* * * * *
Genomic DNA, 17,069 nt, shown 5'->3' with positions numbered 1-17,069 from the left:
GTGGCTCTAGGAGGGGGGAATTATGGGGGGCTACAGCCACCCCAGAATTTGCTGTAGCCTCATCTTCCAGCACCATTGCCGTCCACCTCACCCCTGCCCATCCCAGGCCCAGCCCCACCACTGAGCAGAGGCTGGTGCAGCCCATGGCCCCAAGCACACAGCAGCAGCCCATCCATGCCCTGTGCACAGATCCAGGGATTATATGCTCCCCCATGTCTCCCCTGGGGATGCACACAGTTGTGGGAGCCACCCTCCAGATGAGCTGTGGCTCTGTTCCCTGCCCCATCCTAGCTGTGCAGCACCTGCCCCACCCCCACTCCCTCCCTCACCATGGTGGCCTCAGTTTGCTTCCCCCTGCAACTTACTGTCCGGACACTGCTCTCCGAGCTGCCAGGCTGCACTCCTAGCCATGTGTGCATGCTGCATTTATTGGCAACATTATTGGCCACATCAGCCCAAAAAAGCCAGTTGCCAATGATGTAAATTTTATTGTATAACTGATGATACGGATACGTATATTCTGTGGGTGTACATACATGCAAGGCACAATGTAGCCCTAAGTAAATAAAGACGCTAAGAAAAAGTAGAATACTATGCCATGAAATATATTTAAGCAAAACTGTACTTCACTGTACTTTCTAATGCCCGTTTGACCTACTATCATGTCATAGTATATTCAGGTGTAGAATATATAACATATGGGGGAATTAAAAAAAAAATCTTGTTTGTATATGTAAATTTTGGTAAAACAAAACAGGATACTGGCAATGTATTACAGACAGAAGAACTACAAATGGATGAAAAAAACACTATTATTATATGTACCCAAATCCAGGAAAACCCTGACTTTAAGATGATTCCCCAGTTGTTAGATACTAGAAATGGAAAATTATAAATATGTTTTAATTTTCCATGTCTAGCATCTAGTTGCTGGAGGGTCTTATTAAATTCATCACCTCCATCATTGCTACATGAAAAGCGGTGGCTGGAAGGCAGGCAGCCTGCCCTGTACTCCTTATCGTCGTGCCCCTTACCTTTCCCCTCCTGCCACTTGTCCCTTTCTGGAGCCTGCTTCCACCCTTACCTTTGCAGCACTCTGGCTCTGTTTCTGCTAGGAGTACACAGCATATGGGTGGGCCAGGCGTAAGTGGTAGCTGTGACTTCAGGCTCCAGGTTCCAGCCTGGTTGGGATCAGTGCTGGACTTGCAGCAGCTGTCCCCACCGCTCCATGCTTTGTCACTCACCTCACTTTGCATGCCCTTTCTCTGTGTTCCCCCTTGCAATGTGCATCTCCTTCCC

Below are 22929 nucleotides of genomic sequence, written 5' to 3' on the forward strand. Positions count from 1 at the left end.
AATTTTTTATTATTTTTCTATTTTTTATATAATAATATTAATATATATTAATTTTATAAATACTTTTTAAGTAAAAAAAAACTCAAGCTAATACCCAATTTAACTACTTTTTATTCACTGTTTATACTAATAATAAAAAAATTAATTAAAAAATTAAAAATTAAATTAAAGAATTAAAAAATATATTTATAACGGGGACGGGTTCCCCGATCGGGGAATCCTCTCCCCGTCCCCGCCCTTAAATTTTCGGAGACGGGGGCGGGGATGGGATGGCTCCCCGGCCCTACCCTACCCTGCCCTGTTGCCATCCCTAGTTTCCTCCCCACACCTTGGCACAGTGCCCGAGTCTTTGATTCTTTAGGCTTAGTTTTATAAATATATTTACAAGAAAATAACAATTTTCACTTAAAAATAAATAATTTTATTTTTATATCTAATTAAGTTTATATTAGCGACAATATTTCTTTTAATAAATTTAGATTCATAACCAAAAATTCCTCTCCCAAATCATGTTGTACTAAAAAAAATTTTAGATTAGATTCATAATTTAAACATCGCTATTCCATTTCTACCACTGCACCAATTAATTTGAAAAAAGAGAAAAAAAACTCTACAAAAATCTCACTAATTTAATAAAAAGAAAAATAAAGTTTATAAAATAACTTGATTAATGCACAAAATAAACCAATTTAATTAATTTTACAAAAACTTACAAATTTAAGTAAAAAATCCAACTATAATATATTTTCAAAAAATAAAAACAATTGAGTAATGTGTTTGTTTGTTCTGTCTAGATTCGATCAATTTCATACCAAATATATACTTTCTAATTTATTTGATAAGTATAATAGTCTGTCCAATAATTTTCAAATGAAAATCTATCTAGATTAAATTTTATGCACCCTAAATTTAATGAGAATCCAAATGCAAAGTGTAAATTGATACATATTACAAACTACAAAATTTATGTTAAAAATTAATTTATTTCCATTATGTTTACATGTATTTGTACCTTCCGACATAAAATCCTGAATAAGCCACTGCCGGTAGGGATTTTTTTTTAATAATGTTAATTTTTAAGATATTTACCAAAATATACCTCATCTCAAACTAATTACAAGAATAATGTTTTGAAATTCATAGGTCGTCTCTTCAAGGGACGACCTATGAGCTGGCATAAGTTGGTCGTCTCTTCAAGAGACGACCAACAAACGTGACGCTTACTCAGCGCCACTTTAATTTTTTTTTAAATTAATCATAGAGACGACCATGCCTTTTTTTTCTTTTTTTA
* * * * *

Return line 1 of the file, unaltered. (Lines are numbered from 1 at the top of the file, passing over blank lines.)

Genomic DNA, 17,069 nt, shown 5'->3' with positions numbered 1-17,069 from the left: